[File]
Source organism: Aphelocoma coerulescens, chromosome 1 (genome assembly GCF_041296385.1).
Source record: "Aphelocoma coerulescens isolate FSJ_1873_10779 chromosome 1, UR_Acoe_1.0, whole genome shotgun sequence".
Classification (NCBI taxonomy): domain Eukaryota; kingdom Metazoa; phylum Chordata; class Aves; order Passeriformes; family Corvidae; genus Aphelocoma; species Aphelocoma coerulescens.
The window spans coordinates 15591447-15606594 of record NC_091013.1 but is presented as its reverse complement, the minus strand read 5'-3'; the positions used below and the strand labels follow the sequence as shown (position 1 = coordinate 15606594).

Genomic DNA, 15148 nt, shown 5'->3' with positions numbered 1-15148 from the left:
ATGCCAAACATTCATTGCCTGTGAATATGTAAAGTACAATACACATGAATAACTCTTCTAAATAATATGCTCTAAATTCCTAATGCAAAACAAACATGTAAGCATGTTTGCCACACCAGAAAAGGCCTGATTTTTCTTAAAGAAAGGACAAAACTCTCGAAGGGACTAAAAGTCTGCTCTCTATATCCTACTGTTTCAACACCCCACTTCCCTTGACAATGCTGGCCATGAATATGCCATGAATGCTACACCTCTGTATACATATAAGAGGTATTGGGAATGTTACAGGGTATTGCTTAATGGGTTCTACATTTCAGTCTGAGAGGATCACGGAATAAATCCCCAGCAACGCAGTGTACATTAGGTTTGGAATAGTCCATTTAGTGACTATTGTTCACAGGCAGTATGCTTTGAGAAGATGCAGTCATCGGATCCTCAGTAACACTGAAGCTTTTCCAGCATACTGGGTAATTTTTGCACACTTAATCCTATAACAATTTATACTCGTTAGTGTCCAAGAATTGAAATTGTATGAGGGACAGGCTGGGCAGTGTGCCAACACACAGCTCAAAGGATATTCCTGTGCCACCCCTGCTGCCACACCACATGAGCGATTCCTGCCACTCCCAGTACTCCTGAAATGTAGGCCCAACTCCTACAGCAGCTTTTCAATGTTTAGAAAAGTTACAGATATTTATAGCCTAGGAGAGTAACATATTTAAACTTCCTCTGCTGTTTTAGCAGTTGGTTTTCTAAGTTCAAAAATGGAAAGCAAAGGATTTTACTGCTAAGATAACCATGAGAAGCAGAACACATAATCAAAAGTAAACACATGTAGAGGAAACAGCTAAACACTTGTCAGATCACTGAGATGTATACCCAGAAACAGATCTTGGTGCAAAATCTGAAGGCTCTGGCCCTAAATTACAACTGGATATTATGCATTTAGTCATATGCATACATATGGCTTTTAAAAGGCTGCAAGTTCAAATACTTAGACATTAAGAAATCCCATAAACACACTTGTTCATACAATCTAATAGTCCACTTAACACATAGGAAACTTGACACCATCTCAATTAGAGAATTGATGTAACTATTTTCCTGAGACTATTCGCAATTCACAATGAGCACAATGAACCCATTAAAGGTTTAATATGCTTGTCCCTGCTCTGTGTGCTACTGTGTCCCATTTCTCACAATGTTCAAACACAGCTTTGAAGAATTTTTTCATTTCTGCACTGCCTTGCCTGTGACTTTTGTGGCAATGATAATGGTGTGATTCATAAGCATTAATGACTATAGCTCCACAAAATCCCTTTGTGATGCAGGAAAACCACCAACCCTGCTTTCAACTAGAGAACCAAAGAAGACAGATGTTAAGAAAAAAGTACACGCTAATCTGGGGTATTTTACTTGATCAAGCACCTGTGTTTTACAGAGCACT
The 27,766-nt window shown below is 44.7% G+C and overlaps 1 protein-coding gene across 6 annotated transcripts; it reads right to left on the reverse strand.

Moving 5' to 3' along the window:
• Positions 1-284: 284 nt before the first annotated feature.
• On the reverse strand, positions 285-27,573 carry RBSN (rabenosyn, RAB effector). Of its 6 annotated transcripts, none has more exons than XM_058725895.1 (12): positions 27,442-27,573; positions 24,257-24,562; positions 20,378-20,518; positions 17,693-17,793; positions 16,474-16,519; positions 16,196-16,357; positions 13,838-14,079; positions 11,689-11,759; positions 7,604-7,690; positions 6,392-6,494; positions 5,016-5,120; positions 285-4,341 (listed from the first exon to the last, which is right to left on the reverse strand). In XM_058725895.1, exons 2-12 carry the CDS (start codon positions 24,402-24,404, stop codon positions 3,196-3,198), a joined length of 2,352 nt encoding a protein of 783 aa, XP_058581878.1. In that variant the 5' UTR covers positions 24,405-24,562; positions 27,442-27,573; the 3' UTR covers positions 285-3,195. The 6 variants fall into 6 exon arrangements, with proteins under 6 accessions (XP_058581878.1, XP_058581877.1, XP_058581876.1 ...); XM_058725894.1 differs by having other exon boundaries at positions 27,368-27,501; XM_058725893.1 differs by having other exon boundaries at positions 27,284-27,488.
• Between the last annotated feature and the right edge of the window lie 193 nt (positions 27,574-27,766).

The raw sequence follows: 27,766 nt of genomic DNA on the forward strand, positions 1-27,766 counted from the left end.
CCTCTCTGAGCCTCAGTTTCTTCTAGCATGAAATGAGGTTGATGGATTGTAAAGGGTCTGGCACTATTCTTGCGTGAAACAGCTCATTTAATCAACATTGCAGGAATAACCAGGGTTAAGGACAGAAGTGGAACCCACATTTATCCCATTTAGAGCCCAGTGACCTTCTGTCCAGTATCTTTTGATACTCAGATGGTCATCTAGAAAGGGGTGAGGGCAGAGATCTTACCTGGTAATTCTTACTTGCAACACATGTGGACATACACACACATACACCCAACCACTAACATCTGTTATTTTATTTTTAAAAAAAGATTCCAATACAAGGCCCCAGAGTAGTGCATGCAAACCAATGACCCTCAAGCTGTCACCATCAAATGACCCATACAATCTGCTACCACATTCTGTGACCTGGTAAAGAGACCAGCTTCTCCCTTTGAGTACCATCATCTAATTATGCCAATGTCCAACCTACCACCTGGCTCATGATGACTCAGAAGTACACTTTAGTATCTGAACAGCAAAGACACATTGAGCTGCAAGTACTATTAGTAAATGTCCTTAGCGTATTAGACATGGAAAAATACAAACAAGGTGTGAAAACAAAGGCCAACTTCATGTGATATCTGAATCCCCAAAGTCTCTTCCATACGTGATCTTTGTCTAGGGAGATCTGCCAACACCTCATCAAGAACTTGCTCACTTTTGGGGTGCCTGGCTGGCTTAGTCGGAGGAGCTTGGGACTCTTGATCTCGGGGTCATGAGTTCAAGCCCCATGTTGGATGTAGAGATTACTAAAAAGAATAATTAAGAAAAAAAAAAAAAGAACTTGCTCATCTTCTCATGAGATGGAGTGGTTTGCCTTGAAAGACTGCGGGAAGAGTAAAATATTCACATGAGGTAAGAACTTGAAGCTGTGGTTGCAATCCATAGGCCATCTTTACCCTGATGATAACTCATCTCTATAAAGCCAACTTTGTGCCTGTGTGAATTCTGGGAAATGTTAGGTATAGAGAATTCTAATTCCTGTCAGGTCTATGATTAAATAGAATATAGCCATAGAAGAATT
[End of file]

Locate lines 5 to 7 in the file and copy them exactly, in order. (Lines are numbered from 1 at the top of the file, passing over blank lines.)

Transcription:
Genomic DNA, 15148 nt, shown 5'->3' with positions numbered 1-15148 from the left:
ATGCCAAACATTCATTGCCTGTGAATATGTAAAGTACAATACACATGAATAACTCTTCTAAATAATATGCTCTAAATTCCTAATGCAAAACAAACATGTAAGCATGTTTGCCACACCAGAAAAGGCCTGATTTTTCTTAAAGAAAGGACAAAACTCTCGAAGGGACTAAAAGTCTGCTCTCTATATCCTACTGTTTCAACACCCCACTTCCCTTGACAATGCTGGCCATGAATATGCCATGAATGCTACACCTCTGTATACATATAAGAGGTATTGGGAATGTTACAGGGTATTGCTTAATGGGTTCTACATTTCAGTCTGAGAGGATCACGGAATAAATCCCCAGCAACGCAGTGTACATTAGGTTTGGAATAGTCCATTTAGTGACTATTGTTCACAGGCAGTATGCTTTGAGAAGATGCAGTCATCGGATCCTCAGTAACACTGAAGCTTTTCCAGCATACTGGGTAATTTTTGCACACTTAATCCTATAACAATTTATACTCGTTAGTGTCCAAGAATTGAAATTGTATGAGGGACAGGCTGGGCAGTGTGCCAACACACAGCTCAAAGGATATTCCTGTGCCACCCCTGCTGCCACACCACATGAGCGATTCCTGCCACTCCCAGTACTCCTGAAATGTAGGCCCAACTCCTACAGCAGCTTTTCAATGTTTAGAAAAGTTACAGATATTTATAGCCTAGGAGAGTAACATATTTAAACTTCCTCTGCTGTTTTAGCAGTTGGTTTTCTAAGTTCAAAAATGGAAAGCAAAGGATTTTACTGCTAAGATAACCATGAGAAGCAGAACACATAATCAAAAGTAAACACATGTAGAGGAAACAGCTAAACACTTGTCAGATCACTGAGATGTATACCCAGAAACAGATCTTGGTGCAAAATCTGAAGGCTCTGGCCCTAAATTACAACTGGATATTATGCATTTAGTCATATGCATACATATGGCTTTTAAAAGGCTGCAAGTTCAAATACTTAGACATTAAGAAATCCCATAAACACACTTGTTCATACAATCTAATAGTCCACTTAACACATAGGAAACTTGACACCATCTCAATTAGAGAATTGATGTAACTATTTTCCTGAGACTATTCGCAATTCACAATGAGCACAATGAACCCATTAAAGGTTTAATATGCTTGTCCCTGCTCTGTGTGCTACTGTGTCCCATTTCTCACAATGTTCAAACACAGCTTTGAAGAATTTTTTCATTTCTGCACTGCCTTGCCTGTGACTTTTGTGGCAATGATAATGGTGTGATTCATAAGCATTAATGACTATAGCTCCACAAAATCCCTTTGTGATGCAGGAAAACCACCAACCCTGCTTTCAACTAGAGAACCAAAGAAGACAGATGTTAAGAAAAAAGTACACGCTAATCTGGGGTATTTTACTTGATCAAGCACCTGTGTTTTACAGAGCACT
The 27,766-nt window shown below is 44.7% G+C and overlaps 1 protein-coding gene across 6 annotated transcripts; it reads right to left on the reverse strand.